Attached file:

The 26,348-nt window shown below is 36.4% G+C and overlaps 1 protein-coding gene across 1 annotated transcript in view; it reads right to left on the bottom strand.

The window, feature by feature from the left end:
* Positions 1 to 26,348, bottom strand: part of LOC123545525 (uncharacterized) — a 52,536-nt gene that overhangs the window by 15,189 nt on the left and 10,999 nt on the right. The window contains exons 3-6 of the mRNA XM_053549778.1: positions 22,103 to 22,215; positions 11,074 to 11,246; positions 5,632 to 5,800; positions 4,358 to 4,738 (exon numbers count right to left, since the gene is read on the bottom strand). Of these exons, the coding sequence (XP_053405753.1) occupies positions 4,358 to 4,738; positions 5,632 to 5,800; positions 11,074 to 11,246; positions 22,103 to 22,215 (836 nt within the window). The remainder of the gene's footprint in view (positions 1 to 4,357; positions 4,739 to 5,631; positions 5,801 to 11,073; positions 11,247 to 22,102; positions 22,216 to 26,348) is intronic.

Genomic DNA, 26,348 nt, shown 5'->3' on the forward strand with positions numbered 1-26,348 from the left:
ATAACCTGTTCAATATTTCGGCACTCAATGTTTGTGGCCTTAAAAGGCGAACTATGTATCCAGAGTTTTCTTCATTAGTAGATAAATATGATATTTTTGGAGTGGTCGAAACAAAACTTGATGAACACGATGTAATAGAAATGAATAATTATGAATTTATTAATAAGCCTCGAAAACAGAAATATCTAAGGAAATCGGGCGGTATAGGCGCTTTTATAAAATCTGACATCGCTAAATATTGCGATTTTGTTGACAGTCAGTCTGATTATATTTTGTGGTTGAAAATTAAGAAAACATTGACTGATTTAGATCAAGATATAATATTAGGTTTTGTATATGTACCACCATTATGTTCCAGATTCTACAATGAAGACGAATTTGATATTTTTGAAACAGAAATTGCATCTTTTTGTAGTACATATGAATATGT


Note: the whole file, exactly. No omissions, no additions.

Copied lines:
The 26,348-nt window shown below is 36.4% G+C and overlaps 1 protein-coding gene across 1 annotated transcript in view; it reads right to left on the bottom strand.

The window, feature by feature from the left end:
* Positions 1 to 26,348, bottom strand: part of LOC123545525 (uncharacterized) — a 52,536-nt gene that overhangs the window by 15,189 nt on the left and 10,999 nt on the right. The window contains exons 3-6 of the mRNA XM_053549778.1: positions 22,103 to 22,215; positions 11,074 to 11,246; positions 5,632 to 5,800; positions 4,358 to 4,738 (exon numbers count right to left, since the gene is read on the bottom strand). Of these exons, the coding sequence (XP_053405753.1) occupies positions 4,358 to 4,738; positions 5,632 to 5,800; positions 11,074 to 11,246; positions 22,103 to 22,215 (836 nt within the window). The remainder of the gene's footprint in view (positions 1 to 4,357; positions 4,739 to 5,631; positions 5,801 to 11,073; positions 11,247 to 22,102; positions 22,216 to 26,348) is intronic.

Genomic DNA, 26,348 nt, shown 5'->3' on the forward strand with positions numbered 1-26,348 from the left:
ATAACCTGTTCAATATTTCGGCACTCAATGTTTGTGGCCTTAAAAGGCGAACTATGTATCCAGAGTTTTCTTCATTAGTAGATAAATATGATATTTTTGGAGTGGTCGAAACAAAACTTGATGAACACGATGTAATAGAAATGAATAATTATGAATTTATTAATAAGCCTCGAAAACAGAAATATCTAAGGAAATCGGGCGGTATAGGCGCTTTTATAAAATCTGACATCGCTAAATATTGCGATTTTGTTGACAGTCAGTCTGATTATATTTTGTGGTTGAAAATTAAGAAAACATTGACTGATTTAGATCAAGATATAATATTAGGTTTTGTATATGTACCACCATTATGTTCCAGATTCTACAATGAAGACGAATTTGATATTTTTGAAACAGAAATTGCATCTTTTTGTAGTACATATGAATATGT